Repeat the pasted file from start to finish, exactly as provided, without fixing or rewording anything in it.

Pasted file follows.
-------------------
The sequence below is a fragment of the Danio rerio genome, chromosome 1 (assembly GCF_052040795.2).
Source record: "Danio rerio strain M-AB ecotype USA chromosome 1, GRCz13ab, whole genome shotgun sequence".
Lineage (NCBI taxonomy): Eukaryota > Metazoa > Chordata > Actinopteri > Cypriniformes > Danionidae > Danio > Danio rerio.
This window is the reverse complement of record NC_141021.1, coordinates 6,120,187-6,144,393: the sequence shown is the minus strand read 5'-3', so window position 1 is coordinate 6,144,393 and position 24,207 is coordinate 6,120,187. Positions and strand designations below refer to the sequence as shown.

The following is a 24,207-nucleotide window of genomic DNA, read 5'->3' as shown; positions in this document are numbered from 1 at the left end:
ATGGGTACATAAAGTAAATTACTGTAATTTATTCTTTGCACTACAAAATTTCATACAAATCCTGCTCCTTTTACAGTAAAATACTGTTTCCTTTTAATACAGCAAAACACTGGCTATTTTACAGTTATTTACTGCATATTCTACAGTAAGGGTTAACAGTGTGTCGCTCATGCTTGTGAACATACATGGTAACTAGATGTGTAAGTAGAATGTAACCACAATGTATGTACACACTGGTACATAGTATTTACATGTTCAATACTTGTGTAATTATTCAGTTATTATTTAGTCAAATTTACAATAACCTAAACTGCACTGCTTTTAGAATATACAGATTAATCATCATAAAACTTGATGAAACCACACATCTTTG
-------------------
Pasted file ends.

The sequence below is a fragment of the Danio rerio genome, chromosome 1 (assembly GCF_052040795.2).
Source record: "Danio rerio strain M-AB ecotype USA chromosome 1, GRCz13ab, whole genome shotgun sequence".
Lineage (NCBI taxonomy): Eukaryota > Metazoa > Chordata > Actinopteri > Cypriniformes > Danionidae > Danio > Danio rerio.
This window is the reverse complement of record NC_141021.1, coordinates 6,120,187-6,144,393: the sequence shown is the minus strand read 5'-3', so window position 1 is coordinate 6,144,393 and position 24,207 is coordinate 6,120,187. Positions and strand designations below refer to the sequence as shown.

The following is a 24,207-nucleotide window of genomic DNA, read 5'->3' as shown; positions in this document are numbered from 1 at the left end:
ATGGGTACATAAAGTAAATTACTGTAATTTATTCTTTGCACTACAAAATTTCATACAAATCCTGCTCCTTTTACAGTAAAATACTGTTTCCTTTTAATACAGCAAAACACTGGCTATTTTACAGTTATTTACTGCATATTCTACAGTAAGGGTTAACAGTGTGTCGCTCATGCTTGTGAACATACATGGTAACTAGATGTGTAAGTAGAATGTAACCACAATGTATGTACACACTGGTACATAGTATTTACATGTTCAATACTTGTGTAATTATTCAGTTATTATTTAGTCAAATTTACAATAACCTAAACTGCACTGCTTTTAGAATATACAGATTAATCATCATAAAACTTGATGAAACCACACATCTTTG